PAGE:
GERD and Ethiopia's fallacies

Mohamed Salmawy
Saturday 17 Jul 2021

As Israel relied on a series of fallacies to justify its violation of international laws and conventions, Ethiopia’s behaviour doesn’t differ regarding the GERD

Everyday the difference between the attitudes of Egypt’s two enemies appears more stark. One of them is an eternal enemy, the other more recent. 

The first is Israel, which has been hostile towards Egypt since its foundation because Egypt is the biggest Arab force that constitutes the greatest obstacle in the way of the Jewish state’s hegemony and control of Arab countries.

The second is Ethiopia, whose relations with Egypt have been fluctuating throughout history between peaceful coexistence and military confrontation.

If Israel is the epitome of international “thuggery” through its violation of international laws and conventions without deterrence or accountability, it seems that it has become the example which Ethiopia emulates in its present violation of international law and infraction of agreements regulating Nile Basin countries’ rights.

As Israel relied on a series of fallacies to justify its violation of international laws and conventions, Ethiopia’s behaviour doesn’t differ regarding the Grand Ethiopian Renaissance Dam (GERD).

Perhaps the biggest Ethiopian fallacy in this regard is its denial that the River Nile is an international waterway and considering the Nile a transboundary water source. There is a huge legal difference between an international waterway and a transboundary water source of an upstream country. 

The Nile, which passes through 11 countries, is an international river. The river basin is a hydrological unit that is indivisible, while the source basin or the transboundary river of a country is regarded as a lake belonging to the upstream country. The international river is subject to concluded agreements between its concerned states according to international laws and the acquired rights of each state.

The international law doesn’t allow the construction of dams except with the consent of downstream countries. The 1997 UNECE Convention on the Protection and Use of Transboundary Watercourses and International Lakes stipulates that when an upstream state intends to construct a dam on an international river, it has to obtain the consent of the potentially affected states. If they refuse, the construction of the dam should be postponed until they reach consensus over mitigating its harmful effects.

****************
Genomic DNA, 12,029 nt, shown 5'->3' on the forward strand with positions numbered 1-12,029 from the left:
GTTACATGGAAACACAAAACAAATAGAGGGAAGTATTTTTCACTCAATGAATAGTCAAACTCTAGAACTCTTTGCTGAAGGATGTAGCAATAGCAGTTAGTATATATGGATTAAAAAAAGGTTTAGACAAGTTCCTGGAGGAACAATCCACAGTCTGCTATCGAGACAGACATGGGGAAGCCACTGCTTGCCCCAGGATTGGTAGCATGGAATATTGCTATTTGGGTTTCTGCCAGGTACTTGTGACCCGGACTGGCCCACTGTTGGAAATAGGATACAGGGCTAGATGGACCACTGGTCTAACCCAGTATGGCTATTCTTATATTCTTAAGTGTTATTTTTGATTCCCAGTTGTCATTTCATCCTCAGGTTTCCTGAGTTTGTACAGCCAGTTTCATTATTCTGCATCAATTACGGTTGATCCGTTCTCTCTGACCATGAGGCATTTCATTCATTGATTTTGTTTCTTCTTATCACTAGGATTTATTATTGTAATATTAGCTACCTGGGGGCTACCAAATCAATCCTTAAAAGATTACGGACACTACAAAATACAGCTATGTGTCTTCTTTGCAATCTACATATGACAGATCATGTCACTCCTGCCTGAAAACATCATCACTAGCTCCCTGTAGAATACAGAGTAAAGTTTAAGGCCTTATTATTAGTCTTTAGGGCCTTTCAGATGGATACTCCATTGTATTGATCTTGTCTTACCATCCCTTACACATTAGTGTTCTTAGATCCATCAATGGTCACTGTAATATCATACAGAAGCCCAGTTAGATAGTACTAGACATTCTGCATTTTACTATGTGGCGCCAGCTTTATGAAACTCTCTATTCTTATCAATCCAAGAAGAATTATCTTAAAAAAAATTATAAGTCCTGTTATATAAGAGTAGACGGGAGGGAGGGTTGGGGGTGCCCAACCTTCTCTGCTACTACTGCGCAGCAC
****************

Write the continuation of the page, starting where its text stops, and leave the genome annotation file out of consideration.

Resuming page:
In addition, one of the international legal safeguards makes the funding of these dams conditional on not being harmful to other river basin countries. Towards these safeguards, Ethiopia resorts to a flimsy ploy, saying that when Egypt has signed the Declaration of Principles on GERD in 2015, it has changed the nature of the Nile from an international waterway into a transboundary water source. This contradicts the facts of geographical resources and terrains which were made by nature -- which can’t be changed by any agreement.

Like Israel, Ethiopia strives to portray its crisis with Egypt and Sudan as a confrontation with an Arab bloc and sometimes with an Islamic bloc. It wants to be viewed as a victim when in fact it is the aggressor on the downstream countries Egypt and Sudan.  

As Israel relies in usurping Palestine on a religious myth that has it that Palestine is a land promised to the Jews by God, Ethiopia has started to resort to fabricated religious myths saying that the Blue Nile originating from Lake Tana in Ethiopia is God’s gift and it has the right to do what it pleases with its water by selling it just like other countries sell their oil. In saying this, Ethiopia ignores the fact that the Blue Nile is an original tributary of the international Nile, just like the White Nile originating in Lake Victoria in Tanzania and Uganda, which is the river’s main course. 

In propagating its fabricated myth, Ethiopia has used some government-loyal Islamic imams headed by Sheikh Haji Omar Idris, the general mufti and president of the Ethiopian Islamic Affairs Supreme Council, who issued a religious edict that Ethiopia has been promised the Nile by God and that Egypt has no right to use water that doesn’t originate in its land. He also stated that the Islamic Sharia stipulates that the country in which water originates has the right to use it to meet its needs then it may give it to its neighbours if it so wishes.

This claim was refuted by Dar Al-Ifta of Al-Azhar based on the Prophet Mohammad’s saying that the flowing water isn’t subject to ownership and it is a right for all humans.  

If the voices of some Ethiopian Islamic leaders have begun to rise recently, this has taken place after several decades of persecution. Muslims in Ethiopiahave been the most vulnerable group throughout history in spite of the fact that they are the biggest single religious group constituting 35 percent of the population. 

The Ethiopian government started to exploit this group in an attempt to Islamise the GERD crisis after Muslims in Ethiopia remained deprived from declaring their religious identity or practising their religious rites in public. 

Even the Ethiopian Islamic Affairs Supreme Council, which the Ethiopian government has acknowledged in January 2020, had been banned in the last six decades. 

All the fallacies propagated by Ethiopia are refuted by the five agreements it has signed since the end of the 19th century.

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